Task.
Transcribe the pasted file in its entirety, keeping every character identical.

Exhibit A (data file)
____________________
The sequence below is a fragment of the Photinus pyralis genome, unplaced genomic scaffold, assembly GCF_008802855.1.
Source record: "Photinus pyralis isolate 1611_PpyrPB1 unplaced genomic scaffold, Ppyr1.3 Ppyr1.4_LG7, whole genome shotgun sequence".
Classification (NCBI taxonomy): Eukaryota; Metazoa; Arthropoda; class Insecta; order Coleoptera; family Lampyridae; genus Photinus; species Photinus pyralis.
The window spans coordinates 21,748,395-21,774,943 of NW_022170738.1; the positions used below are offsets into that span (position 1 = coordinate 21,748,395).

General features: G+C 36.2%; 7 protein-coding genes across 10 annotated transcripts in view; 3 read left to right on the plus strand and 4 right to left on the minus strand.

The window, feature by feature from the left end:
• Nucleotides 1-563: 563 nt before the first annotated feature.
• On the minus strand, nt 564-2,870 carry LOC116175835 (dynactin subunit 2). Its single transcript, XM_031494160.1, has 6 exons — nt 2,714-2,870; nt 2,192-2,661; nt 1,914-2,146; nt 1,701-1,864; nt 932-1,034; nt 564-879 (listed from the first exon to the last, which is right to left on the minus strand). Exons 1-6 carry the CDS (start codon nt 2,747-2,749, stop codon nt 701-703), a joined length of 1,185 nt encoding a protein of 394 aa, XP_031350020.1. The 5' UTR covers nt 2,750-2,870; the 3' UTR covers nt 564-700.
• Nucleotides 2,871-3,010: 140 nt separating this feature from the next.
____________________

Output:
The sequence below is a fragment of the Photinus pyralis genome, unplaced genomic scaffold, assembly GCF_008802855.1.
Source record: "Photinus pyralis isolate 1611_PpyrPB1 unplaced genomic scaffold, Ppyr1.3 Ppyr1.4_LG7, whole genome shotgun sequence".
Classification (NCBI taxonomy): Eukaryota; Metazoa; Arthropoda; class Insecta; order Coleoptera; family Lampyridae; genus Photinus; species Photinus pyralis.
The window spans coordinates 21,748,395-21,774,943 of NW_022170738.1; the positions used below are offsets into that span (position 1 = coordinate 21,748,395).

General features: G+C 36.2%; 7 protein-coding genes across 10 annotated transcripts in view; 3 read left to right on the plus strand and 4 right to left on the minus strand.

The window, feature by feature from the left end:
• Nucleotides 1-563: 563 nt before the first annotated feature.
• On the minus strand, nt 564-2,870 carry LOC116175835 (dynactin subunit 2). Its single transcript, XM_031494160.1, has 6 exons — nt 2,714-2,870; nt 2,192-2,661; nt 1,914-2,146; nt 1,701-1,864; nt 932-1,034; nt 564-879 (listed from the first exon to the last, which is right to left on the minus strand). Exons 1-6 carry the CDS (start codon nt 2,747-2,749, stop codon nt 701-703), a joined length of 1,185 nt encoding a protein of 394 aa, XP_031350020.1. The 5' UTR covers nt 2,750-2,870; the 3' UTR covers nt 564-700.
• Nucleotides 2,871-3,010: 140 nt separating this feature from the next.